Next we get the 51-minute making-of called Marxist Poetry: The Making of The Battle of Algiers, which has been divided into 10 chapters and features interviews with Pontecorvo, biographer Irene Bignardi, producer/actor Saadi Yacef, cinematographer Marcello Gatti, composer Ennio Morricone, actor Jean Martin, editor Mario Morra, and Italian film critic Tullio Kezich. In all it’s an incredibly fascinating documentary about the film’s production despite the static talking-head feel to it, but there was enough drama which manages to keep the stories interesting. It was fascinating to learn about early versions of the film which tended to lean towards a more European view, but once Yacef, a former member of the FLN, the group depicted in the film, got involved it became what it is now, a more balanced presentation of both sides of the conflict. Everyone then goes into the details of casting, primarily unknowns, Martin possibly being the only professional actor in the film, then move on to the photography including why black and white was chosen, much to the disappointment of the financiers, and then moving on to the score and editing, which presented a number of dramas. There’s of course some discussion about the actual events and some things not depicted in the film but this is mostly about the production and sticks to that. It’s long, and again can feel fairly static despite the editing in of photos and clips, but it works and delivers an engaging account on the making of the film.
Five Directors presents 17-minutes worth of interviews with directors Julian Schnabel, Mira Nair, Spike Lee, Oliver Stone, and Steven Soderbergh, who all discuss the importance of The Battle of Algiers and the influences over their work (Soderbergh coming out and admitting that he “stole” directly from it for Traffic.) They talk about its presentations of both sides of the conflict (though all admit that the film certainly leans more to one side) and the technical achievements, this leads more to how difficult it would be to make such a film today. Nice addition by Criterion but admittedly it ends on a little bit of a depressing note as it reminds us of the current state of cinema (true back in 2004 when the interview was originally filmed but even more so now.)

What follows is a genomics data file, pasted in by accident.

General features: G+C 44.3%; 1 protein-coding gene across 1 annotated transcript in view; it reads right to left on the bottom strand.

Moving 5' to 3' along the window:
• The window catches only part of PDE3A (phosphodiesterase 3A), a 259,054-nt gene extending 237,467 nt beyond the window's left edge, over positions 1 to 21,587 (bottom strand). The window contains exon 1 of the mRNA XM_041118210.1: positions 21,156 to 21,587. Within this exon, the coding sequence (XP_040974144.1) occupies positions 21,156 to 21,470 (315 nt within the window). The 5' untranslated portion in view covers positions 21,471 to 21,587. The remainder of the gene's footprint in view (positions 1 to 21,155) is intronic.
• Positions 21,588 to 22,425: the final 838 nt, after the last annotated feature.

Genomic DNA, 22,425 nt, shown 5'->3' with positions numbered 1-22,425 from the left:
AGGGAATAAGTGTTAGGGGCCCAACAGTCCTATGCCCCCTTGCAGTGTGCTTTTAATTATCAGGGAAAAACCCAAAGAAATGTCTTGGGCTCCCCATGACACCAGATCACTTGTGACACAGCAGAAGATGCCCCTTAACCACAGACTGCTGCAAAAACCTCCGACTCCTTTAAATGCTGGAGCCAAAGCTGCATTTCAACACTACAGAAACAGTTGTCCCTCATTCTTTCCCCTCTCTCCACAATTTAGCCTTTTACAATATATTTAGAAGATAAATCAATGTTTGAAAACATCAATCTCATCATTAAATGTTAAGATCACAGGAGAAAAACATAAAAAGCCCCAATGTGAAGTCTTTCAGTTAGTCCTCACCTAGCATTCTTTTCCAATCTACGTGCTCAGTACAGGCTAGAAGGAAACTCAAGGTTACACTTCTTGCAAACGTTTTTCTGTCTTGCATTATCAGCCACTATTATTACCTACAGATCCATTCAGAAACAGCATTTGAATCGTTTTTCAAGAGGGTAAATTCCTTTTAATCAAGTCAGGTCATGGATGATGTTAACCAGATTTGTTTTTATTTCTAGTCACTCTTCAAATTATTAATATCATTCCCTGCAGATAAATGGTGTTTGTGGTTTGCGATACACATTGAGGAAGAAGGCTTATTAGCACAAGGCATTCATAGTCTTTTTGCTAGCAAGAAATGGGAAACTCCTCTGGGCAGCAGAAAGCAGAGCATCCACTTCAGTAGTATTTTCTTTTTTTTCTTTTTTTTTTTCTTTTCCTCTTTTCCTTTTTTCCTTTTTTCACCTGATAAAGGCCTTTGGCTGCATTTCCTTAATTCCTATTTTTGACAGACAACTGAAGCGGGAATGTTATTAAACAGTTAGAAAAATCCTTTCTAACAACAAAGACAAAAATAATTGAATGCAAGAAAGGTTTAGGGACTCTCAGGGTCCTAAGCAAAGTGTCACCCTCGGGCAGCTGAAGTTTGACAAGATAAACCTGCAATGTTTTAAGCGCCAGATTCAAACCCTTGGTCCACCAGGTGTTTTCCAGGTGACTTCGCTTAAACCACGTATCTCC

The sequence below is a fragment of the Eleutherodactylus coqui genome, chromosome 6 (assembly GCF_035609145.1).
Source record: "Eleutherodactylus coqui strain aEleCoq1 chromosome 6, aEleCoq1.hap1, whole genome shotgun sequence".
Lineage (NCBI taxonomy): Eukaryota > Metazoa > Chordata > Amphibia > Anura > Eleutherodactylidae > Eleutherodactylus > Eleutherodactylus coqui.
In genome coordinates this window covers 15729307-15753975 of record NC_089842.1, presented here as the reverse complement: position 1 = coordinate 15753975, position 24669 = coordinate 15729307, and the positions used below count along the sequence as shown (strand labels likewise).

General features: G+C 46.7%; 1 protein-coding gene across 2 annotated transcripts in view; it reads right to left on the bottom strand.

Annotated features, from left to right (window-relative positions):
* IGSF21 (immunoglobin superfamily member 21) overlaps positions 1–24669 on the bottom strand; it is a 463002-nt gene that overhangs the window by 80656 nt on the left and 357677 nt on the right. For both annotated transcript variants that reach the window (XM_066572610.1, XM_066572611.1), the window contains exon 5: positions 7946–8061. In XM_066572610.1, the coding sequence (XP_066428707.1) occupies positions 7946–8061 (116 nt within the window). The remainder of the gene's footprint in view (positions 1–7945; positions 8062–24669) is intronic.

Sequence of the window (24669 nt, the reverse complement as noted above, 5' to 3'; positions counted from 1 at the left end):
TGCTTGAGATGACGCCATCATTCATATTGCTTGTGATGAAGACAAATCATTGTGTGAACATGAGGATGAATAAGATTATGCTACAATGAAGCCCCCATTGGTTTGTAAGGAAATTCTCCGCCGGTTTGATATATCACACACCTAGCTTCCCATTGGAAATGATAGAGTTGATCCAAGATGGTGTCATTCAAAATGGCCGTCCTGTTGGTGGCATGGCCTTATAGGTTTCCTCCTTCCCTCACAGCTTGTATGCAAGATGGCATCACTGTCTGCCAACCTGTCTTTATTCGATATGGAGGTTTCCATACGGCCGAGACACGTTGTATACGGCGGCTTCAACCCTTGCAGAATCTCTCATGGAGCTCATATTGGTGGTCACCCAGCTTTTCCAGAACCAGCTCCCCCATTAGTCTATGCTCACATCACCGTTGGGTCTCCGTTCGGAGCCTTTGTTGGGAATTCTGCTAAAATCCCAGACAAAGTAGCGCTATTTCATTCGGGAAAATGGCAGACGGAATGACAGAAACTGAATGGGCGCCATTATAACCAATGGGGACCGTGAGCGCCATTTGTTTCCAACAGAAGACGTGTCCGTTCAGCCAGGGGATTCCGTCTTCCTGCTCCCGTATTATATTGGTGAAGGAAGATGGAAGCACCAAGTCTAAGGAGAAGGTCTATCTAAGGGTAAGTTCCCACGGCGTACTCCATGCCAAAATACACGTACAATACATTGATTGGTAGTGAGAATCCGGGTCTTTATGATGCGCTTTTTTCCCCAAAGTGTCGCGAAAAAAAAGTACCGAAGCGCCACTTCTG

The disc then presents a production gallery which presents 40 or so photos from the production with some text notes, along with posters from around the world for the film’s original release and then its American re-release. The disc concludes with the original theatrical trailer and then the Rialto re-release trailer.
The second dual-layer disc presents the remaining features.
The first feature on this disc is a 68-minute documentary made for the original DVD called Remembering History which offers a historical lesson of sorts about the conflict represented in the film, covering areas not depicted in the film, like what led up to it and what happened after where the film leaves off. Using new and archival interviews, including interviews with historians Dr. Hugh Roberts and Sir Alistair Horne, we learn about the early days of the French occupation, the class and social divide that occurred causing deep resentment within the Muslim community, and then the actual attacks and bombings that took place. Saadi Yacef also gets into more detail about the organization and what its recruits would do if they were captured and to face torture. Again, like most Criterion features it’s talking-heads primarily but it still manages to be an engaging 1+ hour history lesson for those not entirely familiar with the conflict and want to learn more about it outside of what the film represents. The feature has been divided into 10 chapters.
États d’armes is a segment from Patrick Rotman’s 2002 documentary L’ennemi intime which, using new and archival interviews, focuses on the use of torture by the French army during the battle of Algiers and explores the issues that obviously arise, and how it ultimately worked against the French government and led to the Algeria’s independence. Interviews with surviving military members show they were uneasy about the practice but that it did lead to some successes in trying to quash that FLN. Surprisingly it does present both sides of the coin but the segment is, in the end, clearly against the use of torture.